Koi on a warm winter afternoon.

Last week the edges of the large koi pond were frozen, the result of prolonged cold. There is no harm that comes from this, even if the pump is turned off and the pond’s surface freezes over. On smaller ponds water must be kept moving, or a hole kept open for harmful gasses resulting from decaying leaves to escape. This pond is nearly 25,000 gallons, and there is little chance of harm to the fish unless the pond is frozen for a considerable period. Still, I keep the waterfall running through the winter.

After a few days of abnormally warm temperatures the koi (and a few goldfish) have perked up to greet me as I walk close. I’ve no doubt they are looking for food, but that will wait until water temperatures warm up in March. With cold weather forecast there is danger that the food would not digest quickly, which could be harmful.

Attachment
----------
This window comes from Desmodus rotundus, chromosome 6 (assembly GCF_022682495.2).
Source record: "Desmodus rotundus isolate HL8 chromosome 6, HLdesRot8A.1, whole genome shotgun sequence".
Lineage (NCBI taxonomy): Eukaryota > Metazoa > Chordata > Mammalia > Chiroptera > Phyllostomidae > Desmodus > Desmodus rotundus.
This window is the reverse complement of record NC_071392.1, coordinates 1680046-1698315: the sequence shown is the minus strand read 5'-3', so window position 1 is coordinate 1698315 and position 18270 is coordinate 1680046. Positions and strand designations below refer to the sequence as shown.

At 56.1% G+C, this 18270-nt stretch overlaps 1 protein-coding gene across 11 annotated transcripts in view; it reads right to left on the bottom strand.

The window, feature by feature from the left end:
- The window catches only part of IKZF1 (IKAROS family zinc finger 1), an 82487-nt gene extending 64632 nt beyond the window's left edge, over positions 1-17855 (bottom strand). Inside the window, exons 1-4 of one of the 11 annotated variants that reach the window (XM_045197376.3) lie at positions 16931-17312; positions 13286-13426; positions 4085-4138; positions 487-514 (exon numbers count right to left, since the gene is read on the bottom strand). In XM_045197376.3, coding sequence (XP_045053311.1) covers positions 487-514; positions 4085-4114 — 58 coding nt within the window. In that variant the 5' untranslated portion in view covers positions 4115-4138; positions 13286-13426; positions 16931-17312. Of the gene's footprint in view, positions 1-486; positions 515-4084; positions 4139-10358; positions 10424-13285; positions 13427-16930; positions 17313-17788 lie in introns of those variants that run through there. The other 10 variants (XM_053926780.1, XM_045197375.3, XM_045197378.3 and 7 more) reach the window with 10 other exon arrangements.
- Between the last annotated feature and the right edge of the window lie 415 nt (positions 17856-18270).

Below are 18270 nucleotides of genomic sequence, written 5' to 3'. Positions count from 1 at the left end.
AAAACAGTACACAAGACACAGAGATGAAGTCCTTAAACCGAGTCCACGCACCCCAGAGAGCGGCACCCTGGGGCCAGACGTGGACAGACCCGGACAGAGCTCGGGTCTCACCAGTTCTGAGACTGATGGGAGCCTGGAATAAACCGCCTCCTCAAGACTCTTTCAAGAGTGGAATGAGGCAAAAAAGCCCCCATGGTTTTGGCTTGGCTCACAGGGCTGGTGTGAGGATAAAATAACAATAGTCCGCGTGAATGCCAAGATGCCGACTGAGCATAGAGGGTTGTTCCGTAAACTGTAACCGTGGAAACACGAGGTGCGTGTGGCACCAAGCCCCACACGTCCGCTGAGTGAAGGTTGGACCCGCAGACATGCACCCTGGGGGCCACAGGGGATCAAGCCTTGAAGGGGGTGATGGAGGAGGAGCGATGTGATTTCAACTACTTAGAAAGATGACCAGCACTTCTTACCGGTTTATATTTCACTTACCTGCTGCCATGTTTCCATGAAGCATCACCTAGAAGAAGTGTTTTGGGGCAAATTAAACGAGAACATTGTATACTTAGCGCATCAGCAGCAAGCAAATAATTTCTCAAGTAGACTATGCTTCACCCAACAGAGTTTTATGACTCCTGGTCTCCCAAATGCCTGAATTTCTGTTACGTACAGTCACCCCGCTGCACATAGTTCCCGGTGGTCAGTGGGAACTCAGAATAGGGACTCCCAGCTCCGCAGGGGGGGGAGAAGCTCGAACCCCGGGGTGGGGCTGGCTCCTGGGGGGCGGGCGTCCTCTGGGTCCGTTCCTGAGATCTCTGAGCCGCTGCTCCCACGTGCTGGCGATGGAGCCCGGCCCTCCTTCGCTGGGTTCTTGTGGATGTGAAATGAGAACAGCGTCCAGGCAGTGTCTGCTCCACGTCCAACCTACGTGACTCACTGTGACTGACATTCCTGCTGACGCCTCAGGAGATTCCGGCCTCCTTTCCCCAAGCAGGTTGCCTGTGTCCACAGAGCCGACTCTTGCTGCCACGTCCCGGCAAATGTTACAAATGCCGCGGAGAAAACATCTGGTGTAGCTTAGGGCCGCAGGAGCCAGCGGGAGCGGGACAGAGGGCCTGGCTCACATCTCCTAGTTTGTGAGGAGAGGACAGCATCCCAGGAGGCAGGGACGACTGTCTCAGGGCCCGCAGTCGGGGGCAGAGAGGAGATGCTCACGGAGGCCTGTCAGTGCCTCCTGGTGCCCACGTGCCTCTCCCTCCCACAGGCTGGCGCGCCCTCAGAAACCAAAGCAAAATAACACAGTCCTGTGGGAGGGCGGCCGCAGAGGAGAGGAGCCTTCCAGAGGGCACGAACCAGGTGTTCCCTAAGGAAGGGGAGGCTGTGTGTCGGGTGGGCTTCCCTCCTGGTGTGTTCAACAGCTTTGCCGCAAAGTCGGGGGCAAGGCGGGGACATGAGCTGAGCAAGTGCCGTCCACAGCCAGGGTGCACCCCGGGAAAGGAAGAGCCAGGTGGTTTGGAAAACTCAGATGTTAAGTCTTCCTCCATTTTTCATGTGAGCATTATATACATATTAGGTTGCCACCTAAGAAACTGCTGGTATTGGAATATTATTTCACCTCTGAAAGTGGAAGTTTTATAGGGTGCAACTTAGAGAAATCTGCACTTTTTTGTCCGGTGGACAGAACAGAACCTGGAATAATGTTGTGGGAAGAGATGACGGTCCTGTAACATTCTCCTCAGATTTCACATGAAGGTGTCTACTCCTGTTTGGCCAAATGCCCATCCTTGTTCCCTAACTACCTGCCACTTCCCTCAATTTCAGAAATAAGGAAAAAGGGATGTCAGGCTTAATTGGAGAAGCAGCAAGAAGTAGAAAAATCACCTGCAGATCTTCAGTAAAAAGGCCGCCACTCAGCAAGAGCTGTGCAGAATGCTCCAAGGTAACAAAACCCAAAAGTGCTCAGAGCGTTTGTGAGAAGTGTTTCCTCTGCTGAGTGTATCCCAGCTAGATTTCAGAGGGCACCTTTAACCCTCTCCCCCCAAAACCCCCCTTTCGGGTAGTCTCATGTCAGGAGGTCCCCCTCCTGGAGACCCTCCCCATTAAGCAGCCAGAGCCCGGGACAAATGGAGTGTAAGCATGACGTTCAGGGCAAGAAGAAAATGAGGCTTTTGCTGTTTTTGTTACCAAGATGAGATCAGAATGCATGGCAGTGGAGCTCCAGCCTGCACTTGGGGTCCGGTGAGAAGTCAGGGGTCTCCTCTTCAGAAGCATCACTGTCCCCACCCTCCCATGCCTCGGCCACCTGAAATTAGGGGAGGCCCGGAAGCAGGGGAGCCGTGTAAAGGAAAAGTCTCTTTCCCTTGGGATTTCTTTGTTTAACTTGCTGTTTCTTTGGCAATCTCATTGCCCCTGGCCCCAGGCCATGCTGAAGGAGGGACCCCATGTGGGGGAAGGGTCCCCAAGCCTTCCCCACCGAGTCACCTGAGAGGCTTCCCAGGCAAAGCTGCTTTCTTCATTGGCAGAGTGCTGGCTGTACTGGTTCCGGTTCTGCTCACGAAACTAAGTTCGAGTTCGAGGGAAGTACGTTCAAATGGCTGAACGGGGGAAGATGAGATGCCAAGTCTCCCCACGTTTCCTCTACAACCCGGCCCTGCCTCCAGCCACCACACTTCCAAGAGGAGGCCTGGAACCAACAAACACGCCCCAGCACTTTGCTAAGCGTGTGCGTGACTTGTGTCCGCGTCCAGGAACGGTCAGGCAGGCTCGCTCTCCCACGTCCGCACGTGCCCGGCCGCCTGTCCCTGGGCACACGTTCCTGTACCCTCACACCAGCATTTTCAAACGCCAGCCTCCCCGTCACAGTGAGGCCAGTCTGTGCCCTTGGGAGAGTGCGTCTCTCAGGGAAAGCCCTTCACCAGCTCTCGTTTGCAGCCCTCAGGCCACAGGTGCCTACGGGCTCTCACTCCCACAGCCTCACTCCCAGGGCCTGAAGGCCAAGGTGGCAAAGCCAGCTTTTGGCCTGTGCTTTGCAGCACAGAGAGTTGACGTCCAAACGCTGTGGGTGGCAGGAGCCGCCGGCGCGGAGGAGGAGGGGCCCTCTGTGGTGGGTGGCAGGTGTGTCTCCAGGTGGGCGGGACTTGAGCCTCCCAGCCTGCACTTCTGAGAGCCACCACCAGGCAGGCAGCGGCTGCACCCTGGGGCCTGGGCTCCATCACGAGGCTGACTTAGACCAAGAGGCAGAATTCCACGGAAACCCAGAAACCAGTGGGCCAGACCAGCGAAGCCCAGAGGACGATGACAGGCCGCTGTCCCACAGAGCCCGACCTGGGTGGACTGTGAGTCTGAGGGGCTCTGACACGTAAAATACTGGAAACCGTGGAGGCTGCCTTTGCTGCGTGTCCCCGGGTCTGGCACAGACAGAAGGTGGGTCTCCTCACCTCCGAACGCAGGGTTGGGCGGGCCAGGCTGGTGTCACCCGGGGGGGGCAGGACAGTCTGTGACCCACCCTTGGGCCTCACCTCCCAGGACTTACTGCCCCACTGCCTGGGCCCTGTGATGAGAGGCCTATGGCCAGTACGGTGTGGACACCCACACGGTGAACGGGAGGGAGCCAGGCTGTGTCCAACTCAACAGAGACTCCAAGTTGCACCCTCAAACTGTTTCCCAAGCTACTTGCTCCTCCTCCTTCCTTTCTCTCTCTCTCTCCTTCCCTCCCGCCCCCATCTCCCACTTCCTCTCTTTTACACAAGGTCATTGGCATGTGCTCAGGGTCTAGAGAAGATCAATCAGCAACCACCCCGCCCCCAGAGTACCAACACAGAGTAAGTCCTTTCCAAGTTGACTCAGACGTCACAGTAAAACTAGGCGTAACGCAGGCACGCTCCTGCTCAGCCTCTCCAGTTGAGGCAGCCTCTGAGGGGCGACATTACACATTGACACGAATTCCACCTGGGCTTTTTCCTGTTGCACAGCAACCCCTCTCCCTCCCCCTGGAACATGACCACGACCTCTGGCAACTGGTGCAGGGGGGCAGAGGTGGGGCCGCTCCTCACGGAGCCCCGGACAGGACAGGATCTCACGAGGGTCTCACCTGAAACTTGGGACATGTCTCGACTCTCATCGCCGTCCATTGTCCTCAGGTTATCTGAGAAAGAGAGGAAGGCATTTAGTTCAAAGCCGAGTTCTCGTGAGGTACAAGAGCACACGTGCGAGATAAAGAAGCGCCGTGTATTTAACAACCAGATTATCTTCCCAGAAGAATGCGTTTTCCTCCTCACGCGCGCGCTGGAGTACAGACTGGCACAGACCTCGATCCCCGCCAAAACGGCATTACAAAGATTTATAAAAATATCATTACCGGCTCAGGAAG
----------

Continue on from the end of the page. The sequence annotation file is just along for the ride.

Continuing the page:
I haven’t a clue how many fish are in the pond. Nine small koi were initially placed in the pond, but soon only three remained. But, within weeks newcomers were seen, and each year there are more little guys than my wife and I can count. At some point the number could become a problem, but for now the pond is sufficiently large to support the crowd.

Through late summer and autumn a heron frequently perched at the pond’s edge, but the deep pond made fishing difficult. If the heron caught anything, I’m not aware, though the koi were very cautious about coming to the surface for a few months. Several years ago a heron decimated the fish population of one of the garden’s smaller ponds, but the few remaining goldfish were transported to the large pond, and for now this is the only pond with fish.

The ponds and koi are one of the great joys of this garden. There are five ponds of varying sizes with the smallest less than a hundred square feet and the largest somewhere around twelve hundred. Other than a thorough cleaning in early spring, maintenance on the ponds is negligible, and in any case, certainly less than the time required to weed and mow.

 

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